## finding our way in the dark

Posted in Books, pictures, Statistics with tags , , , , , , , , , on November 18, 2021 by xi'an

The paper Finding our Way in the Dark: Approximate MCMC for Approximate Bayesian Methods by Evgeny Levi and (my friend) Radu Craiu, recently got published in Bayesian Analysis. The central motivation for their work is that both ABC and synthetic likelihood are costly methods when the data is large and does not allow for smaller summaries. That is, when summaries S of smaller dimension cannot be directly simulated. The idea is to try to estimate

$h(\theta)=\mathbb{P}_\theta(d(S,S^\text{obs})\le\epsilon)$

since this is the substitute for the likelihood used for ABC. (A related idea is to build an approximate and conditional [on θ] distribution on the distance, idea with which Doc. Stoehr and I played a wee bit without getting anything definitely interesting!) This is a one-dimensional object, hence non-parametric estimates could be considered… For instance using k-nearest neighbour methods (which were already linked with ABC by Gérard Biau and co-authors.) A random forest could also be used (?). Or neural nets. The method still requires a full simulation of new datasets, so I wonder at the gain unless the replacement of the naïve indicator with h(θ) brings clear improvement to the approximation. Hence much fewer simulations. The ESS reduction is definitely improved, esp. since the CPU cost is higher. Could this be associated with the recourse to independent proposals?

In a sence, Bayesian synthetic likelihood does not convey the same appeal, since is a bit more of a tough cookie: approximating the mean and variance is multidimensional. (BSL is always more expensive!)

As a side remark, the authors use two chains in parallel to simplify convergence proofs, as we did a while ago with AMIS!

## evaluating stochastic algorithms

Posted in Books, R, Statistics, University life with tags , , , , , , , , on February 20, 2014 by xi'an

Reinaldo sent me this email a long while ago

Could you recommend me a nice reference about
measures to evaluate stochastic algorithms (in
particular focus in approximating posterior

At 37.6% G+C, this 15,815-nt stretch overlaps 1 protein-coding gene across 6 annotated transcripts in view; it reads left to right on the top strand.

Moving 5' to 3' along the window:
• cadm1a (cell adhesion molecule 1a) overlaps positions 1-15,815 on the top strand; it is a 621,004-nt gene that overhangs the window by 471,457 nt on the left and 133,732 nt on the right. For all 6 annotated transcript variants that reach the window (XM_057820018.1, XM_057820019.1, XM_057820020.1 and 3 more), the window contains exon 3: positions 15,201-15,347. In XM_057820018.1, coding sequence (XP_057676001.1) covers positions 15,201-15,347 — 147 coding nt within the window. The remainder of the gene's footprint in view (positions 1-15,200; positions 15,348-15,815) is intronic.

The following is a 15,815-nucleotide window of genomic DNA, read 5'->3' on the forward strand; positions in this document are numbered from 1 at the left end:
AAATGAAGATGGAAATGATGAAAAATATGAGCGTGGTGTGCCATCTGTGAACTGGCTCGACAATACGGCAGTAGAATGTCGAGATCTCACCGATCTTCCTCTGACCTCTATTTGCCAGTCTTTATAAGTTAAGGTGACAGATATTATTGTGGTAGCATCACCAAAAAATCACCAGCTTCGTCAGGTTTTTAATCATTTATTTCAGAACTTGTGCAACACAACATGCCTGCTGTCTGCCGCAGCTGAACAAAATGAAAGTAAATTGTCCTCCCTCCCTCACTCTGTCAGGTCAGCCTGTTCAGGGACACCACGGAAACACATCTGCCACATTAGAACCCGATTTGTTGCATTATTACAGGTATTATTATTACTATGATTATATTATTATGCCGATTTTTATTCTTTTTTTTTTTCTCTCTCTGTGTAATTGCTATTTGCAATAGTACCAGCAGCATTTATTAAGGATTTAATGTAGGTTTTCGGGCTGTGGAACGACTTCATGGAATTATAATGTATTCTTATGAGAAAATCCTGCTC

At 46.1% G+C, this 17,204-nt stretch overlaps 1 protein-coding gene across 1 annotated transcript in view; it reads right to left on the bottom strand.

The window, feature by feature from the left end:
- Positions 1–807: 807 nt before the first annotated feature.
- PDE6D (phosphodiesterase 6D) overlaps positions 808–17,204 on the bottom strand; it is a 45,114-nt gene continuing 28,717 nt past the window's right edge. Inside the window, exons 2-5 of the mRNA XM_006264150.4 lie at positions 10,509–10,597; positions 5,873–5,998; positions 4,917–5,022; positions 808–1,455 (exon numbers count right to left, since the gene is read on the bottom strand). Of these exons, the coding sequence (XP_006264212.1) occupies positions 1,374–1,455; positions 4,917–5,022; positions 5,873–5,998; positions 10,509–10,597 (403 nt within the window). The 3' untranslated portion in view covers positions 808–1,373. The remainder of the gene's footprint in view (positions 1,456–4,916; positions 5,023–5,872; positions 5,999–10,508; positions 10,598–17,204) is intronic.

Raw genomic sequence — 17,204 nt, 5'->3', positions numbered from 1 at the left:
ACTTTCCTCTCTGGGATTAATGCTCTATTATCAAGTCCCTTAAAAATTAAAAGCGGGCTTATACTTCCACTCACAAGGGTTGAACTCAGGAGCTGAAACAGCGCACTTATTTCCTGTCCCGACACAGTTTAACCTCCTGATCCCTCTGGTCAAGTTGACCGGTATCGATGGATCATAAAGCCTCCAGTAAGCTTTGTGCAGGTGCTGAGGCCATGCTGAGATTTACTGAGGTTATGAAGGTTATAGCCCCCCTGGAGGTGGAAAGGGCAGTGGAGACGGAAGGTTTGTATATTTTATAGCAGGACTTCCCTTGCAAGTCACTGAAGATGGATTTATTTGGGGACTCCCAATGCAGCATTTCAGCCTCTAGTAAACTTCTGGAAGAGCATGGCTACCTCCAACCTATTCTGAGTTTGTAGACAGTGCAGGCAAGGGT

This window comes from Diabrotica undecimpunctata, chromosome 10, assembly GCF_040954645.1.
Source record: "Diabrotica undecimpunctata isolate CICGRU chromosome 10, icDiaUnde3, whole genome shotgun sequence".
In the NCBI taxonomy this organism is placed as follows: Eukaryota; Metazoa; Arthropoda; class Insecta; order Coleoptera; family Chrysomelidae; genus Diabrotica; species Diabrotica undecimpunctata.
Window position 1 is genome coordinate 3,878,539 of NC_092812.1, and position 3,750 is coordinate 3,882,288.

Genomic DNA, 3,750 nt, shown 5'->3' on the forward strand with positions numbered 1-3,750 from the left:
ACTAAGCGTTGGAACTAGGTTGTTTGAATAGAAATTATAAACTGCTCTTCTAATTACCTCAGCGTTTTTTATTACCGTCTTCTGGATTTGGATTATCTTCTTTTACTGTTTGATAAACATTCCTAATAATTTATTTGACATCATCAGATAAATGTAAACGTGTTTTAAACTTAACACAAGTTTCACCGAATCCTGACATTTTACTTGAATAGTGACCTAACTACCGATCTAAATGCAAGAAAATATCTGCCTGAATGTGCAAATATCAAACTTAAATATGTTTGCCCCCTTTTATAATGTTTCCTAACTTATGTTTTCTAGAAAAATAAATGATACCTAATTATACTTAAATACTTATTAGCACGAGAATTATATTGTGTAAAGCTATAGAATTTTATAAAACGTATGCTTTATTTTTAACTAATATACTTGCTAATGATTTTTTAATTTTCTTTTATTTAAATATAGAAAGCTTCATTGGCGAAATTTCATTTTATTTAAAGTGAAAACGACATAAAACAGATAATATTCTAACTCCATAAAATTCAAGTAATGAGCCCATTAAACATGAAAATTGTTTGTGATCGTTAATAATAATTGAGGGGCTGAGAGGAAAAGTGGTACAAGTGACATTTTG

distributions).


and I hope he is still reading the ‘Og, despite my lack of prompt reply! I procrastinated and procrastinated in answering this question as I did not have a ready reply… We have indeed seen (almost suffered from!) a flow of MCMC convergence diagnostics in the 90’s.  And then it dried out. Maybe because of the impossibility to be “really” sure, unless running one’s MCMC much longer than “necessary to reach” stationarity and convergence. The heat of the dispute between the “single chain school” of Geyer (1992, Statistical Science) and the “multiple chain school” of Gelman and Rubin (1992, Statistical Science) has since long evaporated. My feeling is that people (still) run their MCMC samplers several times and check for coherence between the outcomes. Possibly using different kernels on parallel threads. At best, but rarely, they run (one or another form of) tempering to identify the modal zones of the target. And instances where non-trivial control variates are available are fairly rare. Hence, a non-sequitur reply at the MCMC level. As there is no automated tool available, in my opinion. (Even though I did not check the latest versions of BUGS.)

As it happened, Didier Chauveau from Orléans gave today a talk at Big’MC on convergence assessment based on entropy estimation, a joint work with Pierre Vandekerkhove. He mentioned SamplerCompare which is an R package that appeared in 2010. Soon to come is their own EntropyMCMC package, using parallel simulation. And k-nearest neighbour estimation.

If I re-interpret the question as focussed on ABC algorithms, it gets both more delicate and easier. Easy because each ABC distribution is different. So there is no reason to look at the unreachable original target. Delicate because there are several parameters to calibrate (tolerance, choice of summary, …) on top of the number of MCMC simulations. In DIYABC, the outcome is always made of the superposition of several runs to check for stability (or lack thereof). But this tells us nothing about the distance to the true original target. The obvious but impractical answer is to use some basic bootstrapping, as it is generally much too costly.